The lawyers at Slappey & Sadd view whistleblowers as models of integrity and courage. We are honored to represent them in False Claims Act, SEC, and IRS cases. Our clients play an important role in safeguarding tax dollars and ensuring the accuracy of information provided to investors. False Claims Act (FCA) or “qui tam” whistleblowers allege that a company, local government entity, or individual deliberately or recklessly billed a federal or state government too much for goods or services. IRS whistleblower cases allege violations of the tax laws administered by the Internal Revenue Service. Meanwhile, SEC whistleblowers allege negligent or deliberate violations of securities statutes or Securities & Exchange Commission regulations designed to ensure that investors have the information they need to wisely invest.
We offer whistleblowers a professional team with extensive litigation experience and thorough understanding of the financial reporting, tax and fraud environments. We work hard to effectively present whistleblower cases to the government and, where appropriate, to assist the government in investigating and prosecuting them.How do Lawyers Evaluate Claims and Protect the Whistleblower?
Our Slappey & Sadd whistleblower team offers years of experience in auditing, financial reporting, tax and fraud matters. After initial contact with a whistleblower, we begin by evaluating potential claims to determine the likelihood of success and educating the potential client on how to legally protect themselves and the value of the case during the evaluation process.
At the outset, no one can tell for sure which way a case will turn out. Nevertheless, we apply objective criteria to decide whether it makes sense financially, professionally and personally for the potential whistleblower to move forward. In evaluating the case itself, we focus primarily on a compelling narrative, credible supporting evidence and witnesses, and how much money the government stands to recover. Whistleblower protection – including confidentiality — is our top priority.What is the Process for Whistleblower Claims?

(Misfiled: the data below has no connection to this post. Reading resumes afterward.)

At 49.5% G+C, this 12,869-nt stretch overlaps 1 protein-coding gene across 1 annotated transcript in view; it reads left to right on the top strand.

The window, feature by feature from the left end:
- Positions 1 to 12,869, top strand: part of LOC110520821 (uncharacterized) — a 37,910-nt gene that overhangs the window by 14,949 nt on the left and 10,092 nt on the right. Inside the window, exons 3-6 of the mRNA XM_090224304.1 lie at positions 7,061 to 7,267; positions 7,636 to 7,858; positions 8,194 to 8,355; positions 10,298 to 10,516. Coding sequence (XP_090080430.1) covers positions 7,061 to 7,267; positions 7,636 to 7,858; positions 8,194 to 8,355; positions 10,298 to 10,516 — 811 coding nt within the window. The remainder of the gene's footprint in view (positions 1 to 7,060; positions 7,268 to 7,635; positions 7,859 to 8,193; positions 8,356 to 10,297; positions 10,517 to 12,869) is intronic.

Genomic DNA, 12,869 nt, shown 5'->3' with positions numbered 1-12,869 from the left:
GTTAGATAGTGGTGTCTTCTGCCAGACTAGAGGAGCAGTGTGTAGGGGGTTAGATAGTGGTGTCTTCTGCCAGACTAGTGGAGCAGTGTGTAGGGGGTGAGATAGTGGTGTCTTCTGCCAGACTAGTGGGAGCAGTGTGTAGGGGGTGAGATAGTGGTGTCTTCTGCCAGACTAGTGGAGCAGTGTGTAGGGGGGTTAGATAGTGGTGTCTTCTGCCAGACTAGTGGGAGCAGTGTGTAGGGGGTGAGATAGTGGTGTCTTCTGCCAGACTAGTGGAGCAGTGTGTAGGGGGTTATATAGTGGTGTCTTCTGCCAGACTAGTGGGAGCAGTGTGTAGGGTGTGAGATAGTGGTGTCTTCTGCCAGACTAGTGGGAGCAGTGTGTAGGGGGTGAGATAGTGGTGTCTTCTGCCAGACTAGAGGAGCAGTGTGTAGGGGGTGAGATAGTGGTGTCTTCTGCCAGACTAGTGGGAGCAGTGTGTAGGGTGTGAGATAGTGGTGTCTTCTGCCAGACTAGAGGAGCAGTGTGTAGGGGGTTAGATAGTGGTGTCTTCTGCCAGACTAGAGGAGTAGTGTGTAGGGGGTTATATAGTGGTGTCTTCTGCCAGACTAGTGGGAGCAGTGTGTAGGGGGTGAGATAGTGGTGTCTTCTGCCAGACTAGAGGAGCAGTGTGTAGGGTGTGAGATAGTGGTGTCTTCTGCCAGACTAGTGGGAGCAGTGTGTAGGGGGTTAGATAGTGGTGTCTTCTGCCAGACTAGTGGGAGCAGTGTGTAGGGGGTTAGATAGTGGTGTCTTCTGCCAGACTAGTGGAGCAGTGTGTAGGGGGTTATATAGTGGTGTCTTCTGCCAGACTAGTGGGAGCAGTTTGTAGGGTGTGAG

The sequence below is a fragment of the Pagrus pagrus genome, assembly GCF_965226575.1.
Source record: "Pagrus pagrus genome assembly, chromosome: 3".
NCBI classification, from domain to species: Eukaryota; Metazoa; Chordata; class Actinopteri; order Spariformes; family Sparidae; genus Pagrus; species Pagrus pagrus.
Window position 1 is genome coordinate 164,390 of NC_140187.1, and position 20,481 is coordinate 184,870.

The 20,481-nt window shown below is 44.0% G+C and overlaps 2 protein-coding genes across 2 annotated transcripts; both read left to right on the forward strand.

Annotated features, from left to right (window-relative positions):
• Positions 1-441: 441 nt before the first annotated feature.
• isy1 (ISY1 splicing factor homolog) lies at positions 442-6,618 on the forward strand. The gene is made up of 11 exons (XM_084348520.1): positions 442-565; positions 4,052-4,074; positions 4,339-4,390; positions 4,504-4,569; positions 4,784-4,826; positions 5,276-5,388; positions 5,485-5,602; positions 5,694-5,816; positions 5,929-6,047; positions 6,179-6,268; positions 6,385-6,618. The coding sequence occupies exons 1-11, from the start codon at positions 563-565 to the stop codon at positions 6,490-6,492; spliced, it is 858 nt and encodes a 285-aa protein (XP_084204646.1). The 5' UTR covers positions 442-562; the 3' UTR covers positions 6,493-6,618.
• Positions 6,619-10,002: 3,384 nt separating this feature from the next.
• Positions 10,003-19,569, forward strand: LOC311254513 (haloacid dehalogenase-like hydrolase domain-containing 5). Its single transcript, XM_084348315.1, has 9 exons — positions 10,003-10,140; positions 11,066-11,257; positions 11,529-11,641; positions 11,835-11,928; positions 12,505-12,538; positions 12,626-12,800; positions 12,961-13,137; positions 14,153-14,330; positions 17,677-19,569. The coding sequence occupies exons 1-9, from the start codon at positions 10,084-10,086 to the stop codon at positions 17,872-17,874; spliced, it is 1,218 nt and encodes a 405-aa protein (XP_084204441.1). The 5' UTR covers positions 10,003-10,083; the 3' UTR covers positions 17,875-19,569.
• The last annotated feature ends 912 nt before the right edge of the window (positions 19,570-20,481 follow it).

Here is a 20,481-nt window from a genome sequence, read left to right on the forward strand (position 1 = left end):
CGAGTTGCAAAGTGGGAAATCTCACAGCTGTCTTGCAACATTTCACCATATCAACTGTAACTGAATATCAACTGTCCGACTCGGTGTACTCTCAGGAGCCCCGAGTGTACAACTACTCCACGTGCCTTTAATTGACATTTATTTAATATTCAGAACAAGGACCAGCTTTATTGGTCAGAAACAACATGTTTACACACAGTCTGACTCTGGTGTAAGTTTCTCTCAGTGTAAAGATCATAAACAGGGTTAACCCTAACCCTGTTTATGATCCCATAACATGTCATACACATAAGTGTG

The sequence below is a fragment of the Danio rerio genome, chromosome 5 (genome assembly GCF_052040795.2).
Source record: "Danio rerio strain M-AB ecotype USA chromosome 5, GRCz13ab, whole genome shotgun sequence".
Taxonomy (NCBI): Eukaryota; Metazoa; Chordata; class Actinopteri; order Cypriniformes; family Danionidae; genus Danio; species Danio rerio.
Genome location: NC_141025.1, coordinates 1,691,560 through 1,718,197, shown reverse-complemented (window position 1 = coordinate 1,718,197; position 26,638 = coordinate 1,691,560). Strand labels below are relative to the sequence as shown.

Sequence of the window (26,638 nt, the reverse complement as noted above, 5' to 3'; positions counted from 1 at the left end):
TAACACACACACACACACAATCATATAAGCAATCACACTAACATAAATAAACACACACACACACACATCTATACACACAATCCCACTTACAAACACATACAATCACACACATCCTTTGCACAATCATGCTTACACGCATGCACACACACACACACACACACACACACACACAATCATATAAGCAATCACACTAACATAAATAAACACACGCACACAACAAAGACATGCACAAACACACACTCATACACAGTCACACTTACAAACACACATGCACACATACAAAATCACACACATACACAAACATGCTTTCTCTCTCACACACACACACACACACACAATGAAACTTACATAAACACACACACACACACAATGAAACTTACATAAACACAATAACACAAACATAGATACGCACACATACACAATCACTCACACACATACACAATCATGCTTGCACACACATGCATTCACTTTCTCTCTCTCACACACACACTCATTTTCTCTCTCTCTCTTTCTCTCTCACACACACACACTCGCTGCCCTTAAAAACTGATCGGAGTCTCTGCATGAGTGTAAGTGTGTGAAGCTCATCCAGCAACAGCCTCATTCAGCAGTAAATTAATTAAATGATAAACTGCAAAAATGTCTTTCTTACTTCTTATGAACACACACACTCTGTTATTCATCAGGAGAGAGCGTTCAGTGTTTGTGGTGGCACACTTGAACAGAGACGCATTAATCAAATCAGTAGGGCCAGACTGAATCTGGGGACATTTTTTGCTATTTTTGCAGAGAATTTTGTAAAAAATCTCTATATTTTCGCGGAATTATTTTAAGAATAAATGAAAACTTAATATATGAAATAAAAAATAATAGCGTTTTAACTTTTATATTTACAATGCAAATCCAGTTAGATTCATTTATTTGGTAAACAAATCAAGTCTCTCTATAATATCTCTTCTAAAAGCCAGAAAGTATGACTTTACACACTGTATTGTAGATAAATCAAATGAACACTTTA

After signing a representation agreement, one of our first tasks is to build a powerful documentary and graphic narrative of the case based on available evidence. In a False Claims Act case, we then meet with the Department of Justice and file a Complaint “under seal” (out of public view) to trigger a DOJ investigation. In an IRS case, we file a Form 211 with the IRS. In SEC cases, we file a Form TCR and accompanying documents with the SEC Whistleblower Office.
After filing, our Atlanta office lawyers will continue to gather evidence, monitor the progress of the case with the government and, as appropriate, work with Department of Justice (“DOJ”), IRS, or SEC to move the case along. Often, the government’s first major investigative step is to interview the whistleblower. They are particularly interested in evaluating the whistleblower’s effectiveness in telling the story and responding to questions in an informal setting. We prepare clients for this interview and stay with them every step of the way. After the interview, government attorneys and investigators sometimes request additional information and ask specific questions to deepen their understanding of key details.How Long Does it Take to for a Whistleblower Case in Georgia?